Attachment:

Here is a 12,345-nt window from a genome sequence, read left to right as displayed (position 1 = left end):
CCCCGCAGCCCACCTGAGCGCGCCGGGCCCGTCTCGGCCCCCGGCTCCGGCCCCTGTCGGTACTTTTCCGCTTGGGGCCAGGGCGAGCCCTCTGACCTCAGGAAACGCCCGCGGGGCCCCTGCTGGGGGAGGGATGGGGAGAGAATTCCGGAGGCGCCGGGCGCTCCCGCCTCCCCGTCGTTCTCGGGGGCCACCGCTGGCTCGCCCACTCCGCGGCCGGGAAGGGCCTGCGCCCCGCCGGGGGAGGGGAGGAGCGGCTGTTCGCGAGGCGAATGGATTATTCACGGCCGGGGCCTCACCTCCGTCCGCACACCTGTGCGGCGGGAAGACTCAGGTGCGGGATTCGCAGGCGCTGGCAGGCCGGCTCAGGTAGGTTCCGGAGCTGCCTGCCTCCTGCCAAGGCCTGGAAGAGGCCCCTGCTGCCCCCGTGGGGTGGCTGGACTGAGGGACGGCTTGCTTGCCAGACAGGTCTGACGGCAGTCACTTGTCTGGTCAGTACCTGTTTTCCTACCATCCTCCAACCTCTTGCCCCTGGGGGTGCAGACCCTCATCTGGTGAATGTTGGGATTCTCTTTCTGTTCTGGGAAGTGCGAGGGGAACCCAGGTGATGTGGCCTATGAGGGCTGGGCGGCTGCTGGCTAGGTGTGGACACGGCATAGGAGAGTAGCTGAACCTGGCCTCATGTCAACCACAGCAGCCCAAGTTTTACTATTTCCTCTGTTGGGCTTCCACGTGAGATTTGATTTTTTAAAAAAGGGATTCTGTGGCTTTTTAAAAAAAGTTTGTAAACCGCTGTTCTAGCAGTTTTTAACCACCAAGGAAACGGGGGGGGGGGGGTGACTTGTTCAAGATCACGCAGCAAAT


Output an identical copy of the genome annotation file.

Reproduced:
Here is a 12,345-nt window from a genome sequence, read left to right as displayed (position 1 = left end):
CCCCGCAGCCCACCTGAGCGCGCCGGGCCCGTCTCGGCCCCCGGCTCCGGCCCCTGTCGGTACTTTTCCGCTTGGGGCCAGGGCGAGCCCTCTGACCTCAGGAAACGCCCGCGGGGCCCCTGCTGGGGGAGGGATGGGGAGAGAATTCCGGAGGCGCCGGGCGCTCCCGCCTCCCCGTCGTTCTCGGGGGCCACCGCTGGCTCGCCCACTCCGCGGCCGGGAAGGGCCTGCGCCCCGCCGGGGGAGGGGAGGAGCGGCTGTTCGCGAGGCGAATGGATTATTCACGGCCGGGGCCTCACCTCCGTCCGCACACCTGTGCGGCGGGAAGACTCAGGTGCGGGATTCGCAGGCGCTGGCAGGCCGGCTCAGGTAGGTTCCGGAGCTGCCTGCCTCCTGCCAAGGCCTGGAAGAGGCCCCTGCTGCCCCCGTGGGGTGGCTGGACTGAGGGACGGCTTGCTTGCCAGACAGGTCTGACGGCAGTCACTTGTCTGGTCAGTACCTGTTTTCCTACCATCCTCCAACCTCTTGCCCCTGGGGGTGCAGACCCTCATCTGGTGAATGTTGGGATTCTCTTTCTGTTCTGGGAAGTGCGAGGGGAACCCAGGTGATGTGGCCTATGAGGGCTGGGCGGCTGCTGGCTAGGTGTGGACACGGCATAGGAGAGTAGCTGAACCTGGCCTCATGTCAACCACAGCAGCCCAAGTTTTACTATTTCCTCTGTTGGGCTTCCACGTGAGATTTGATTTTTTAAAAAAGGGATTCTGTGGCTTTTTAAAAAAAGTTTGTAAACCGCTGTTCTAGCAGTTTTTAACCACCAAGGAAACGGGGGGGGGGGGGTGACTTGTTCAAGATCACGCAGCAAAT